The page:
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Budgeting Essentials

Helping you master the practical essentials of Budgeting, Cash Flow, Accounting and Debt Relief.
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Quit Thinking Small - Part 2

Do you find yourself resistant to change because you tried something and it didn’t go well?  You need to examine your procedures periodically to make sure they are efficient and effective.  You don’t want to limit your cash flow by using outdated procedures that cost you extra time and money.  Learn more in this week’s blog.

Last week we talked about the limitations you put on yourself with the “We have always done it that way” mentality.  This week we are examining the statement: “We tried that before and it didn’t work.” 

“We tried that before and it didn’t work.”  This is a limiter that can stop you in everything you do.  Just because the first time or any time you try something and it doesn’t work or go well, it doesn’t mean you should stop trying.  In fact, the opposite is true...  Keep Trying.  Until. You.  Get It!

 Baseball players don’t start out hitting home runs.  That doesn’t mean they can’t hit them.  They just need to keep practicing to perfect what they are doing so they can hit home runs.  Practice to perfect what you do!  

The same thing applies to business.  The first time you try something, you are probably not going to do a great job at it.  But that doesn’t mean you should stop trying.  Championship teams perform the basics of their activity on a high level consistently, in both sports and business.  What are your business basics?  Have you practiced your basics?  Have you perfected your basics?

As small business owners, we are busy.  We are interested in doing things the best way possible, but often we let our busyness keep us from researching, developing and implementing the changes that we need to make.  There can be a number of reasons that limit our success the first time we try something.  That is why we practice.  Changes are necessary on the road to perfection.  Make necessary changes.  And practice some more!

You may be trying to implement something that is not technically ready yet.  Before the internet became the great tool that it is, I worked for a company that had a campus with several buildings that were spread out over about a third of a mile.  In addition to being the accountant, I was also responsible for the technology for the organization.

I needed to be able to network the campus and at that time, the only way to do that was by hard wiring the buildings together.  We ran the cabling to implement the solution, but it was a short lived solution.  The internet soon became a better way to solve the problems we were trying to address.  We were just ahead of the technology.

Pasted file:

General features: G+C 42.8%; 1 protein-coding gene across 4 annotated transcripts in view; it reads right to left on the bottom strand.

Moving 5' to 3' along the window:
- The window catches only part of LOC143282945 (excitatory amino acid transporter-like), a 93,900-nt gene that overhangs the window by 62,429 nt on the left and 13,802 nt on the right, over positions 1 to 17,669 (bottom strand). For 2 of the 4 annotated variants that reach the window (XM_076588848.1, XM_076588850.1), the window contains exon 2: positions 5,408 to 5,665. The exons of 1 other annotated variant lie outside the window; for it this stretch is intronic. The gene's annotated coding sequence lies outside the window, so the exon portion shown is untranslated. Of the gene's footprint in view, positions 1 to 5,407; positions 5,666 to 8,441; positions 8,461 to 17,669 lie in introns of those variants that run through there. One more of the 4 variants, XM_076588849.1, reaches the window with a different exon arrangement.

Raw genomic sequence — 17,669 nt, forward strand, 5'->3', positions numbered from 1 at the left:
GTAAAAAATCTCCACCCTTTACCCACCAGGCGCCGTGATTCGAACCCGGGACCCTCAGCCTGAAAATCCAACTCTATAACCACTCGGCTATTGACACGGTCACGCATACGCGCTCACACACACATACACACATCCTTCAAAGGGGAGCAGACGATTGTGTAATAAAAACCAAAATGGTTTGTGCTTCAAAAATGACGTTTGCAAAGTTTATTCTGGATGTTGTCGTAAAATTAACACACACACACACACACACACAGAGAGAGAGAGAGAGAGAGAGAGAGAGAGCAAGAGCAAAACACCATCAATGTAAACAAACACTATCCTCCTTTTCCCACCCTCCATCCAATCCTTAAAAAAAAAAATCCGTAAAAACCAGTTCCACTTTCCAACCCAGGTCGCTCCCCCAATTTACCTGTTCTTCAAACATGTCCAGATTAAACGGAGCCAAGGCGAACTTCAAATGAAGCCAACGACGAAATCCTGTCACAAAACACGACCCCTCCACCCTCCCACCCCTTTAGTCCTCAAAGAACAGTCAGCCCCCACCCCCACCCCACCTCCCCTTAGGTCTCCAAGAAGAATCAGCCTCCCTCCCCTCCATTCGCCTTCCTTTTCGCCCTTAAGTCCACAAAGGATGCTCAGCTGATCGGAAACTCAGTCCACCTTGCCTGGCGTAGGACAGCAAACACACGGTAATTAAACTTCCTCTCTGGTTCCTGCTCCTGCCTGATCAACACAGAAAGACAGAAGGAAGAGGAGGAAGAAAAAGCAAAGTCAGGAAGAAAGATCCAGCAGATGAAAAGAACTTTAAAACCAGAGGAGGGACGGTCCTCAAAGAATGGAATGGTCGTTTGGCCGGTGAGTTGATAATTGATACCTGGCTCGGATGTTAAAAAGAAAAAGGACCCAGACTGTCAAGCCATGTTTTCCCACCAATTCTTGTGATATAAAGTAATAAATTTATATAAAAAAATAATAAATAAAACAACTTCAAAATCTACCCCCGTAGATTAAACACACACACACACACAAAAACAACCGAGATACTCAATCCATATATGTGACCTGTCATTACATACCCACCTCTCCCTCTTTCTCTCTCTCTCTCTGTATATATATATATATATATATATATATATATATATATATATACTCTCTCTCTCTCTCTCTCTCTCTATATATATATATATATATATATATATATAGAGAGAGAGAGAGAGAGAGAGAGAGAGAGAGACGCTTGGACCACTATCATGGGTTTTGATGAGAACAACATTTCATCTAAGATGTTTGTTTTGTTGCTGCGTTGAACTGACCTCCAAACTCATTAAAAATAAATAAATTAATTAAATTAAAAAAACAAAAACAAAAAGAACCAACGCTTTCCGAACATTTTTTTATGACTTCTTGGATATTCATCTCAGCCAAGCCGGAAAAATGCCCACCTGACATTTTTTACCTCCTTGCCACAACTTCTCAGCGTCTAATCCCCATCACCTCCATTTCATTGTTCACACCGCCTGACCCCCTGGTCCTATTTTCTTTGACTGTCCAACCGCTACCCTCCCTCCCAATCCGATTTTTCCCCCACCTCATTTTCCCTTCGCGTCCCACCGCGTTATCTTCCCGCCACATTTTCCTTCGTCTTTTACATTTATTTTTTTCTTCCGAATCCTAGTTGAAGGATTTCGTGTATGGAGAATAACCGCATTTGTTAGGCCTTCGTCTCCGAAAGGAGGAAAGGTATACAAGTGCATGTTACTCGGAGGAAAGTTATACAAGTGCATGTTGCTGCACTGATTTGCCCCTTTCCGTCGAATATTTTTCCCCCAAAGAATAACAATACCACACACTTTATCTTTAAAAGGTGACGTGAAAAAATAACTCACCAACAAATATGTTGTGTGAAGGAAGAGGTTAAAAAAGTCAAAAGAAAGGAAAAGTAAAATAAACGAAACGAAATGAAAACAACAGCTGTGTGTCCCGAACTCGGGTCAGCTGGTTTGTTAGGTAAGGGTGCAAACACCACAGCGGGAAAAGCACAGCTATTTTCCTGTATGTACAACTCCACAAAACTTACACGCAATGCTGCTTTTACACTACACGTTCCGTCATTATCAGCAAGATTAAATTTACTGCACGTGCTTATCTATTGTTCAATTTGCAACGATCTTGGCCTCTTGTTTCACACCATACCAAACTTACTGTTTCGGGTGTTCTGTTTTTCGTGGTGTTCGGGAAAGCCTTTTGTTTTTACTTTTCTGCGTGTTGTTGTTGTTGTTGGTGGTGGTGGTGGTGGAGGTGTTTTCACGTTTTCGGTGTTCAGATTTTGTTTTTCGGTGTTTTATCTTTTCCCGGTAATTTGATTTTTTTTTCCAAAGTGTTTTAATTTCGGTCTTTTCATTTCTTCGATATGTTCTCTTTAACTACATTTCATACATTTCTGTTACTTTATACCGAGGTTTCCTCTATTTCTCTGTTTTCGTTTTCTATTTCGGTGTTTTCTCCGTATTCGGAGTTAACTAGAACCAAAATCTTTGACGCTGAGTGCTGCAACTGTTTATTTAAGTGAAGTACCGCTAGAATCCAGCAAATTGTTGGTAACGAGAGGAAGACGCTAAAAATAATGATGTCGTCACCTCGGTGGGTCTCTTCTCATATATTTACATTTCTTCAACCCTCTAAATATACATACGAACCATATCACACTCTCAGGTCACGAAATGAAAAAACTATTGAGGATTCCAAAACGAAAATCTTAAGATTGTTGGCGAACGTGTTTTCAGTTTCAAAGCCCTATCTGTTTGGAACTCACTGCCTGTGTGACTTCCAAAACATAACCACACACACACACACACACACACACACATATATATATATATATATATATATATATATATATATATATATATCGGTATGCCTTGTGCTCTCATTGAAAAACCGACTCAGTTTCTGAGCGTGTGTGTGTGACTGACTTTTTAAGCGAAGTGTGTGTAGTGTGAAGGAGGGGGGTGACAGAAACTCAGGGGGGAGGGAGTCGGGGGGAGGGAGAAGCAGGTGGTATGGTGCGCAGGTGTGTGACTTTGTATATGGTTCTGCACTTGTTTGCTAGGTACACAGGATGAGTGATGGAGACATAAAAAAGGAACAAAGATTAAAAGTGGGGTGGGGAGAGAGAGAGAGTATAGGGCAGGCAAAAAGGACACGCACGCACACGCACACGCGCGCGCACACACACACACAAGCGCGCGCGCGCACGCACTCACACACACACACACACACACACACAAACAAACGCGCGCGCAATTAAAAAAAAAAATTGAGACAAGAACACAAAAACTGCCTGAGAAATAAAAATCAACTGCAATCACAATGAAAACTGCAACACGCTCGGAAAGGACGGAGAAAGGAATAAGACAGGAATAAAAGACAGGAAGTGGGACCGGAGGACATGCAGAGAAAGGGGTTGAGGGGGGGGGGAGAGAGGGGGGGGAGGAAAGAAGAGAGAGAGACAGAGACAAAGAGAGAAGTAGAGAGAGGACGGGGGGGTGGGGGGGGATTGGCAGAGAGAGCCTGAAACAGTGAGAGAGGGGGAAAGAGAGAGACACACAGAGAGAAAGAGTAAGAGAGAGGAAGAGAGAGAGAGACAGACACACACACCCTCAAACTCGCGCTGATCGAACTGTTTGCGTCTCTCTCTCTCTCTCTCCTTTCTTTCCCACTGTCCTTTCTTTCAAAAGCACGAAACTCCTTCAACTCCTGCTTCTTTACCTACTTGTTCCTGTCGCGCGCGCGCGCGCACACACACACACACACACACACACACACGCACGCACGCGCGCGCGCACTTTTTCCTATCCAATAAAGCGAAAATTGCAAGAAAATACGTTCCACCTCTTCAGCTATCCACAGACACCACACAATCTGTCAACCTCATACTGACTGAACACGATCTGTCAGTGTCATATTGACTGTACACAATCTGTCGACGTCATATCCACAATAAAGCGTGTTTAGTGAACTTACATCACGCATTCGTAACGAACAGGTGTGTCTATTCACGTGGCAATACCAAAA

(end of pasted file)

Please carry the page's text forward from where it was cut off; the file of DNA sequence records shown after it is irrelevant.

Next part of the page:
Another reason that we achieve limited success when we try something new is that we don’t spend enough time preparing for what we want to implement.  This could range from not reading the instruction manual thoroughly to not listing out the steps on how to do something so you don’t miss something.  You may need to take time to practice the new procedure a couple times before you go live with it.  It is worth the extra time you invest on the front end to get better results and reduce frustration.

Another reason for limited success is lack of commitment.  Everyone is resistant to change on some level, especially if the change is not their idea.  Some employees may even give the change a half-hearted effort so they can tell you that it didn’t work.  Make sure you spend time selling your employees on the change so that they understand why they are changing and what the benefits are.  Once you get them to buy in to the idea, you are more likely to get good results.

While it may not seem like a procedural change will affect your cash flow, becoming more efficient and ensuring your procedures are the best they can be will allow you to get more done in less time and produce a better result.  This will allow you to serve your customers better and have time to help more of them!  Most people like working with quality businesses.  How about you?

Next week we will cover the third statement that limits our ability to think big enough, “No one will pay that much for my service.”

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God Bless your week!



© 2019 Dan Heiland 2019 Kat Heil, LLC

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